The SNAP Conference in Washington DC

I arrived yesterday afternoon to the Hyatt in Crystal City for the SNAP 2009 Conference.  The theme is “Coming of Age! Prevention, Healing and Justice”  This is the 21 anniversary of the founding of SNAP, so the “Coming of Age” theme is prevalent as the group declares a maturity and expansion beyond just the universe of Catholic victims of sexual crimes.  (Last night I learned that the word “assault” does not cut it, more later.)

Not without hiccups, I arrived at registration to find that my name was not on the list of attendees.  I guess I signed up to early!  That issue quickly resolved I headed in and sat with a table of complete strangers.  If you know me, this is not the kind of thing I generally do.

The first presentation was meant to get the crowd warmed up for the slate of speakers.  That first Speaker was Barbara Blaine who gave a presentation on the development of SNAP from a small group of Mid West survivors to an organization growing to other faith and  secular groups while transcending international borders.

Second up was Victor Vieth discussing the five obstacles keeping us from significantly reducing child abuse in the United States.  (More on that very soon, I promise).

The final speaker of the evening was a very interesting woman named Wendy Murphy.  She gave a discussion entitled “Redressing Problematic Language in Sexual Violence Narrative to Fight Eroticism, Victim Blaming and Harmless and Vague Terms in Social and Legal Discourse.  An attorney and law professor from Massachusetts, Ms. Murphy was animated and direct.  I thought her presentation was thought provoking and enlightening.  I was amazed to later find several participants who were not as enthusiastic with her discussion.  She may have been a little on the shocking side to some, but considering the audience in the room, what can be more shocking?

What may be the most useful point of the conference is meeting and networking.  SNAP is, after all, a network.  I think it time that the network re-energizes the base of the organization and gets the dialogue going strong so that we can move on to the changes that need to be made in society to protect children and vulnerable adults.

A quick side note,  Kim Fischer is here making a documentary.  She has made a few very good short documentaries on the subject of the sexual battery in the Catholic Church.  I am looking forward to seeing what she comes up with out of this conference. Check out her website to see some of her work.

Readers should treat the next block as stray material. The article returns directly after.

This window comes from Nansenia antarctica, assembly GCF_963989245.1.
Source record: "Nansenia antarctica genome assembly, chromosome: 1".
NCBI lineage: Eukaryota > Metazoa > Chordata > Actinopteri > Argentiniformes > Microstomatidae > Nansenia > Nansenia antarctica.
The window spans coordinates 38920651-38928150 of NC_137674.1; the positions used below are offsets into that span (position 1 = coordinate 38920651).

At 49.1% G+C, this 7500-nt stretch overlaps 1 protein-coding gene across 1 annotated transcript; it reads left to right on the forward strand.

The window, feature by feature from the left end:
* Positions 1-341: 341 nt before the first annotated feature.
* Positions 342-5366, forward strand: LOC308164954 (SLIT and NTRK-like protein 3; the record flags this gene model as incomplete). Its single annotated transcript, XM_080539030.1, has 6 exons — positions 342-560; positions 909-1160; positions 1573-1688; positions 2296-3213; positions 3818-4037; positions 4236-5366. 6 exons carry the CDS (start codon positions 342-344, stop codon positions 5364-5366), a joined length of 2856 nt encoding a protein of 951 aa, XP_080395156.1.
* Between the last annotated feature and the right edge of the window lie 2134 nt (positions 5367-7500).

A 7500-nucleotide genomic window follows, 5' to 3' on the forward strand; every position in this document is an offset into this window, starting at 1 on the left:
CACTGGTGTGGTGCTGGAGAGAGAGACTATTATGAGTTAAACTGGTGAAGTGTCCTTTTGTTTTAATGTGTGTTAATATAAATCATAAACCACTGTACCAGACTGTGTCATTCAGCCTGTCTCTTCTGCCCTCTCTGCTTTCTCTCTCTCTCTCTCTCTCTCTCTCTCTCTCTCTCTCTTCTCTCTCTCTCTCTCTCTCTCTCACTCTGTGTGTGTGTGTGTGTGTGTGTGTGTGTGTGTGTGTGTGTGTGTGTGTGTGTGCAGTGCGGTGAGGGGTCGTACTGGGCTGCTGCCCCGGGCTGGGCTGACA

More later.

2 thoughts on “The SNAP Conference in Washington DC”

  1. Thank you for being there Michael, and posting!!!

    My heart is with you all. While you all were meeting, the Diocese of Marquette had the usual response to victim outreach. They sent me a letter to bully me into silence. I never opened it, but sent it back.

    The church does not care! Not at all. Silence prevails. Lack in transparency is the New Gospel. There may be people who care who are spread here and here, but the Institution does not care, and the leaders do not care, and their employees do not care. IF THEY DID, they would rise up and scream for justice. They instead, are frozen in fear and worry, and doubt.

    As you met, victims in another diocese reflected on their diocese and BIshop. Being just short of one year, they pondered why they still were waiting for the outreach/follow-up that was issued by the Victim Advocate. While you all prepared to rally in D.C., I emailed the entire list of USCCB Victim Assistance Coordinators, whom by the way were at their yearly conference, and ONLY THREE REPLIED SO FAR. ONLY THREE MICHAEL.

    To the three Victim Assistance Coordinators, I thank you for your suggestions and blessings.

    Carry on Michael. Fight the good fight. Die a thousand deaths! Never give up. Never shut up.

    Text of request:

    August 5, 2009

    Dear Brothers and Sisters,

    Re: Ministerial Abuse Victims/Survivors in the Roman Catholic Diocese of Marquette

    Victim/survivors have been waiting for the diocese to follow-up one its invitational response to assist victims with further public support following 2008 survivor retreat held at Marygrove Retreat Center. This invitation was given to victims/survivors in this diocese in writing by the Victim Assistance Coordinator. This retreat was held following a wide-spread diocesan and parish outreach to victims/survivors of ministerial misconduct and abuse, both in print in the diocesan newspaper, parish bulletins and public media. This outreach was a parish centered assistance for all abuse survivors.

    A survivor group, “Mended Wings,” is composed of Catholics and independent of all other national survivor support groups, and meets in Marquette, MI.

    If you have or know of a retreat director or speaker whom can come and speak to this group on recovery and self care and the redemptive ministry found only through Jesus Christ please contact me or email me at Financial assistance is available for travel costs.

    Please pray for the Holy Spirit to fill this need.

    Thank you very much. God bless you.

    Kelly Mathews
    Coordinator, Mended Wings
    Marquette, MI

  2. Victims Assistance Coordinator positions need to be renamed to reflect what they actually are. They are Bishop’s Advocates. People should not reports abuse to the Diocese, they need to call the police, the District attorney or contact a private attorney for help. Call SNAP or go on their website to get advise and find resources. If you honestly believe that the church cares about correcting wrongs, you are, like me when I made my report, very naive.

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